Use Web API as a dynamic runtime Typescript compiler

Strath

October 8th, 2012

Use Web API as a dynamic runtime Typescript compiler

Because you don't need to precompile Typescript

There’s been a lot of community buzz about Typescript recently – and rightfully so – as it solves a lot of Javascript’s issues, and despite being in its infancy, shows a tremendous amount of potential already.

One of the features (or side effects, depending on how you look at it) of Typescript, is that your are required to compile your code, to produce JS output. Sure, it is possible to dynamically compile Typescript in the browser (using its JS compiler), but that requires you to reference Typescript.js which is roughly 250 kB, and might be a tough pill to swallow.

However, using the ASP.NET Swiss army knife called Web API, and an approach we already disuussed on this blog before, let me show you how you can quite smoothly leverage on Web API pipeline to dynamically compile your Typescript code into Javascript at runtime.

More after the jump.

The idea

So, as mentioned, instead of compiling Typescript manually each time you change anything, we will let Web API handle this for us – using a custom MediaTypeFormatter.

All you need to do is reference the JS script through a specifically pre-configured Web API route/controller, and let the Web API pipeline do the heavy lifting via a MediaTypeFormatter.

The route and a the controller

We would like to be able to reference our dynamically compiled Typescript files from the HTML like this:

To do that, let’s start with a typical MVC4, Web API project.

We need a custom route, and a simple controller:

The route allows us to pass a name parameter and an extension (to match the filename.js path we required), and the controller simply forwards the name of the file to the formatter which will do all the work.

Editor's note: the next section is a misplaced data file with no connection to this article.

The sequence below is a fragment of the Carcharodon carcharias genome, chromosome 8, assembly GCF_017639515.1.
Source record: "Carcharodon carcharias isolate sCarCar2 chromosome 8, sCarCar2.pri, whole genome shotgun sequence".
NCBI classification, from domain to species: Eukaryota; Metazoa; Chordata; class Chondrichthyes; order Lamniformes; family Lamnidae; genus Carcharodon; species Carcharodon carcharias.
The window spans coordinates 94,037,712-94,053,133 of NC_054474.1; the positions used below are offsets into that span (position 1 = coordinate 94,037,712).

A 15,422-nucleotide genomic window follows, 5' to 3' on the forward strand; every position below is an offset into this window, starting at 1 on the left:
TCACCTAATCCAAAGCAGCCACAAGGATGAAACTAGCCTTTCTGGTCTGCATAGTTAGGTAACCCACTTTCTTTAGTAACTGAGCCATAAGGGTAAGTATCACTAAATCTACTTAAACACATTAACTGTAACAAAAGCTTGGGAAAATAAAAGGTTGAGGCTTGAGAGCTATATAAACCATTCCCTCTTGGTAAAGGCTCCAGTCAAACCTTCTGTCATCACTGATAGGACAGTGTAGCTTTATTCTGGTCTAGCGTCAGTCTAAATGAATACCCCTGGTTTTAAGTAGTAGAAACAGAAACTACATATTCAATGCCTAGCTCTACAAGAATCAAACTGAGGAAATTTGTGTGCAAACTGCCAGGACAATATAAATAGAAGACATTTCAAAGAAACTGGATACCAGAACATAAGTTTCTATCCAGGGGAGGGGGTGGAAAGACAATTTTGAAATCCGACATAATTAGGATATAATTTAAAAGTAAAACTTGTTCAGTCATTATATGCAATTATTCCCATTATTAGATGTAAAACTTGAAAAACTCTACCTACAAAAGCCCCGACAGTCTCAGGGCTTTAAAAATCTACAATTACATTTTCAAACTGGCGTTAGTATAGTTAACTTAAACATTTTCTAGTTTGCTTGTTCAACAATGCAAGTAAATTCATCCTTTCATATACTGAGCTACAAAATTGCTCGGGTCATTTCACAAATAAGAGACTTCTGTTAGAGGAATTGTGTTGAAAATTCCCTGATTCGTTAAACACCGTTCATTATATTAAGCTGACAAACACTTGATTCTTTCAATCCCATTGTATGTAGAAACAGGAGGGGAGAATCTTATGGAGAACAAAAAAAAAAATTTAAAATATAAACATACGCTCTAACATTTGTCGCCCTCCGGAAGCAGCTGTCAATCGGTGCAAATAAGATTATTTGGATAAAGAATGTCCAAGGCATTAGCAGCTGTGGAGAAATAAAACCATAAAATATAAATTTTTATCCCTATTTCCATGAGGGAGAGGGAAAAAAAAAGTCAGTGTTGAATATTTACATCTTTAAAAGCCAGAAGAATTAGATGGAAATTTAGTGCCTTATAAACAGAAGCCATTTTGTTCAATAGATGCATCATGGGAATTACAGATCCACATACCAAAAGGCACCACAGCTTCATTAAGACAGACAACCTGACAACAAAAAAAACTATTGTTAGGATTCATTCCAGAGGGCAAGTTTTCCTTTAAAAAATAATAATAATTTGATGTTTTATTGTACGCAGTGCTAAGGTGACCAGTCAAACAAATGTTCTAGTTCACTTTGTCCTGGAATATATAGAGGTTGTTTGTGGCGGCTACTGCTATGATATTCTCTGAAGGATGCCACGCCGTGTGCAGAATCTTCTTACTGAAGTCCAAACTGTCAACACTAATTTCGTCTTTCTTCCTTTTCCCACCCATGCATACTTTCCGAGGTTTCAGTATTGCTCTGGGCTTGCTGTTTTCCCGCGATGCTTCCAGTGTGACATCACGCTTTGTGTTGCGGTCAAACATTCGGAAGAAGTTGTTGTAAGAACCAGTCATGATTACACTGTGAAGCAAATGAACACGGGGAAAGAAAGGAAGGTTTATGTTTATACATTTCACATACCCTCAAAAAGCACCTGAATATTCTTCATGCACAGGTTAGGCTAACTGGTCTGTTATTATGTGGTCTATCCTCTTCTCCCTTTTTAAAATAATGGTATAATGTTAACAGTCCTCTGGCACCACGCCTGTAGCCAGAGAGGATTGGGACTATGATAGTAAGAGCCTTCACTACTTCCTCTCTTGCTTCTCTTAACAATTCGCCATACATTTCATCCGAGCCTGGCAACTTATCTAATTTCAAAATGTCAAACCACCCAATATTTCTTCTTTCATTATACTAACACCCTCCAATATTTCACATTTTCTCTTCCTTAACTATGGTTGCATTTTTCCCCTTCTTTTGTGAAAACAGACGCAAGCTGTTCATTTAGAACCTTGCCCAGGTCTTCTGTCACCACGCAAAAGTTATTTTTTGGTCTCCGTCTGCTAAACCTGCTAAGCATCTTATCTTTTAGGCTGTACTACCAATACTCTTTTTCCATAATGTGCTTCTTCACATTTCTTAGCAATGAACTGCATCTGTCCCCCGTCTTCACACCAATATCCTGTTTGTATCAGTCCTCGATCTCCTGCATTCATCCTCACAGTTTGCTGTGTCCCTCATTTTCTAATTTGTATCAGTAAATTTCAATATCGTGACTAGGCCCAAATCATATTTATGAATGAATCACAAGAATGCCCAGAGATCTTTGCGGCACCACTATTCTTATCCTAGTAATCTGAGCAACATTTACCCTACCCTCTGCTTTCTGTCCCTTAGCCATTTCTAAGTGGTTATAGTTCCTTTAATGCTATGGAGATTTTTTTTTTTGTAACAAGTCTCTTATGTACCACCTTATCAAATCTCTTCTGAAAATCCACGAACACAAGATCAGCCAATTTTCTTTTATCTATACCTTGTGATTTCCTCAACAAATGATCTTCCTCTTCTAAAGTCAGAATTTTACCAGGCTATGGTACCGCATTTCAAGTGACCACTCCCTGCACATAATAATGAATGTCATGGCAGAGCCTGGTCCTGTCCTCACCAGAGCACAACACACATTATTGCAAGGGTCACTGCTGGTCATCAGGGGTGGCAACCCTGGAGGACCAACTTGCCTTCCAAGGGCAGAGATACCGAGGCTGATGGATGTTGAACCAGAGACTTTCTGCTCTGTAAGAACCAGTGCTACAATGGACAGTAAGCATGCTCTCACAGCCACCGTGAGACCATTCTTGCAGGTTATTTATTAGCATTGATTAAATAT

The plugin

In order to make this work, we need the command-line Typescript compiler. Grab it from the official website. It’s the middle one (plugin) – it says Visual Studio 2012, but that doesn’t matter if you have 2010 – we are really interested in the command line tool anyway.

Once installed, you can find the TCS.exe, the command line Typescript compiler under C:\Program Files (x86)\Microsoft SDKs\TypeScript\0.8.0.0\. Let’s copy all the compiler files over to our solution, to the TS folder under the root of our project (or anywhere else, but then you need to update the folder references I used in my code).

The formatter/compiler

Note that the code shown here should be adapted to fit your specific needs (such as persistence mechanisms, error handling and what not) – I doodled this while watching Sunday Night Football so it is by no means perfect – but hopefully points you in a right direction.

Before we move on to writing to the stream, which is the heart of everything, notice that we set a few defaults here – we add UriPathExtensionMapping so that the formatter kicks in for all .js requests. All the output produced will be returned as application/javascript as that’s how browsers expect to get their JS files. We support requests for text/html, as that’s how some of the browsers would issue them.

We only support serializing (one way formatter only, no deserializing) and only objects of type string (since really all we are interested in, are the paths to the files).

WriteToStreamAsync

The MediaTypeFormatter method that writes to the stream will behave accordingly:
1. Take the name of the file (Typescript file)
2. Check if the TS file exists
3. Look into the cache – if the reference to the TS file exists there, use the MD5 checksum to make sure the file TS hasn’t changed since last read
4a. If it hasn’t, return the contents from the cache